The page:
3. Check Columns, Posts, and Rolling Bridge

It’s essential to check for rust, damage, or wear and tear on your lift, especially the columns, posts, or rolling bridge. 

Make sure to lubricate the necessary points on your columns.

You also want to check the alignment and ensure everything is set up correctly and in line. 

Check for leaks on the rolling bridge and test the locks and rollers.

4. Check Electrical

While it may seem obvious, don’t forget to check the switches on the lift to ensure that they work appropriately and that the terminals are in good shape. 

You’ll also want to check the limit switch for functionality, as a broken switch could allow your vehicle to run through the overhead beam on a two-post lift.

5. Check Overall Lift 

In addition to checking the electrical and hydraulic systems and the columns, cables, and chains, you’ll need to inspect the overall lift. 

Removing accumulated dirt, grease, or grime from your lift is essential to having a safe car lift.

Testing your lift is vital to ensure that all functions (top, bottom, full stop) work.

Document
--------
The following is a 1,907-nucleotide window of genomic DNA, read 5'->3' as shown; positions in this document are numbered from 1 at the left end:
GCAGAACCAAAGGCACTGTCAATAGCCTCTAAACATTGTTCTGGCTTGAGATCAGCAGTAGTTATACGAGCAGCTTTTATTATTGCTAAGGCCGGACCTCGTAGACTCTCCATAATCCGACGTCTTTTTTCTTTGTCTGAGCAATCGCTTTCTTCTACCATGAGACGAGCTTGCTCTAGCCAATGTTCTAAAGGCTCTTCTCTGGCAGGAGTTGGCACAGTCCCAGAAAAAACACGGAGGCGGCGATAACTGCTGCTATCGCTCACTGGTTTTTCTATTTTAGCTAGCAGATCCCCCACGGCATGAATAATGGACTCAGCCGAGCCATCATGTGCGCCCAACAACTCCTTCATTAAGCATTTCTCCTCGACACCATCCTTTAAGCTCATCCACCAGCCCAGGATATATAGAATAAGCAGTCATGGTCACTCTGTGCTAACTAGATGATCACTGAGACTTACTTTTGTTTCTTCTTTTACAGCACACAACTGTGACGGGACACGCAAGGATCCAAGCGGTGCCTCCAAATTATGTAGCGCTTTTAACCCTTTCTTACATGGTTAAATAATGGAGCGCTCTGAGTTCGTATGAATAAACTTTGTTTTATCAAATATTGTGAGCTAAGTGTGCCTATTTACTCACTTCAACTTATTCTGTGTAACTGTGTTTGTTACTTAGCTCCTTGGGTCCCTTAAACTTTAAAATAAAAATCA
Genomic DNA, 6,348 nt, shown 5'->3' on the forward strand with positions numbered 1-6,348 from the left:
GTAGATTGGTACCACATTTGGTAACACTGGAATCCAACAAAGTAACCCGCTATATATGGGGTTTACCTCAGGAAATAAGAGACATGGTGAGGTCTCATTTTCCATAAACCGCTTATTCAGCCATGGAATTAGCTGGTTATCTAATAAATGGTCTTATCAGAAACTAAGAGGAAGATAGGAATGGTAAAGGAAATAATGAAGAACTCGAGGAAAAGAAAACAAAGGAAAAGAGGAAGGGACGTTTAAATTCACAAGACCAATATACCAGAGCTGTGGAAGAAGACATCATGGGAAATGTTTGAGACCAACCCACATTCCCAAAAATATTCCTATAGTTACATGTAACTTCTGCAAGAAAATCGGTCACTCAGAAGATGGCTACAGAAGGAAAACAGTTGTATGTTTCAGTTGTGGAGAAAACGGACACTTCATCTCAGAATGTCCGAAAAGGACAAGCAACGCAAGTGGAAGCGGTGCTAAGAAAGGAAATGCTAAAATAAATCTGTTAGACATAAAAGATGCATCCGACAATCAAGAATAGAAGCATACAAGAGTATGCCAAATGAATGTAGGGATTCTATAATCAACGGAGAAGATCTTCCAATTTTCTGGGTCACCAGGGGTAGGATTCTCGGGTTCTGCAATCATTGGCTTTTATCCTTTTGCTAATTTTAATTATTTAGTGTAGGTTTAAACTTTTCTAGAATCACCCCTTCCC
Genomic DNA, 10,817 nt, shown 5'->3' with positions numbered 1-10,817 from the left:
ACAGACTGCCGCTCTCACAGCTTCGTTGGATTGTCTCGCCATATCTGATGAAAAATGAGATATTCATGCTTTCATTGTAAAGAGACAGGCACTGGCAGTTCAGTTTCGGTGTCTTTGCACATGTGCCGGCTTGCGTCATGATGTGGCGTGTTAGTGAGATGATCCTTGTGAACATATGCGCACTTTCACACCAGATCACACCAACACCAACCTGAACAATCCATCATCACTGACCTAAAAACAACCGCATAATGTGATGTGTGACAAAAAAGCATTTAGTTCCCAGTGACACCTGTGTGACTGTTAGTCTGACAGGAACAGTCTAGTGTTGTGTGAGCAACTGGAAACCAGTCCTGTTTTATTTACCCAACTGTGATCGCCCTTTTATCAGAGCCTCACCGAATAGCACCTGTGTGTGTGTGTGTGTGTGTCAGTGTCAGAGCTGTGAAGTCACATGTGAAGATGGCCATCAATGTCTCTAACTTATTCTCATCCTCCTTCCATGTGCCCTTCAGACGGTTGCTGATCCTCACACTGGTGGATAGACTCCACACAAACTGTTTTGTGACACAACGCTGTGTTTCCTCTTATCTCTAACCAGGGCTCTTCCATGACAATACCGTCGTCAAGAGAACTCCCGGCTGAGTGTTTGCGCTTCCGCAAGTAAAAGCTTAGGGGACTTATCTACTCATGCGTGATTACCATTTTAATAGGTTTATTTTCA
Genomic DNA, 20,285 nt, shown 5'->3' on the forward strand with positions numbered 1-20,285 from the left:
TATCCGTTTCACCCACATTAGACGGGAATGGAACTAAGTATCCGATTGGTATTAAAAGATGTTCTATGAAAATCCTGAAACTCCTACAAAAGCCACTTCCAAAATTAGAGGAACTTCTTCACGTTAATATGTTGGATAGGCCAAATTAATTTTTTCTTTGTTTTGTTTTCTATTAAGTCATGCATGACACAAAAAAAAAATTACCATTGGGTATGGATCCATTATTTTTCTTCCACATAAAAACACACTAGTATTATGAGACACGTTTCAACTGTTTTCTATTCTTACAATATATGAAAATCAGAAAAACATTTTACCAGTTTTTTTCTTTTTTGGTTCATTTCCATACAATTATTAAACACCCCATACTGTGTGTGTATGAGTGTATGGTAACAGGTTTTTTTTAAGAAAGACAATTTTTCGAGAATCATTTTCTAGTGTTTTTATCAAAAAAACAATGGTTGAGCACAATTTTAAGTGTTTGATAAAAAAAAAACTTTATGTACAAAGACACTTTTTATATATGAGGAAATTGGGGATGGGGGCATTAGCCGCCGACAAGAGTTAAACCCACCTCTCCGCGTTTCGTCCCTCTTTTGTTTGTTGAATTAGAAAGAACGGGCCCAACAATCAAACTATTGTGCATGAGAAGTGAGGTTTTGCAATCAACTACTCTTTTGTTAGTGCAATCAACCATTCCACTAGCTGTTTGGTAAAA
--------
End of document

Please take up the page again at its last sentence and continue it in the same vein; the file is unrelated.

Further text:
Ensure your lift’s decking and covers are secured, if applicable.

A loose anchor bolt could cause tremendous issues with your lift, so it’s imperative to ensure that the anchor bolts and other fasteners are tightened. Also, check the floor around the anchor bolts to see any cracks. If you have cracks near the bolts, you need to have an expert check out your lift immediately. While it may not be an issue, safety is of the utmost importance.

It’s critical to make sure that the swing arm restraints and telescoping stops are in working order, as they prevent the vehicle from rolling off the car lift when it’s lifted.

While you can take care of many maintenance tasks related to your car lift, some things should be left to a professional, including replacing hydraulic hoses, chains, rollers, cables, and sheaves. In addition, rebuilding or replacing hydraulic cylinders, pumps, or motors should be done by an expert.

Maintaining your lift is just as valuable as the lift itself. The lift can malfunction without proper maintenance, causing severe damage to the vehicle and injury to the lift operator.

All lifts are different, however, so not all of these tips will apply to your specific car lift. If you are unsure about maintenance on your lift, it’s a good idea to check your manufacturer’s manual.

Hopefully, this thorough guide has helped you learn how to do lift maintenance. Whether you’re an individual car hobbyist that uses car lifts to maintain and store your vehicle or a mechanic who uses lifts all day, SVI can help you.

We sell everything from new automotive lifts to components such as cables, pulleys, and hydraulic cylinders. So if you are an individual needing help finding the right part for your lift, or a mechanic who needs a rare accessory, we can help!

 Please get in touch with us at (800) 321-8173!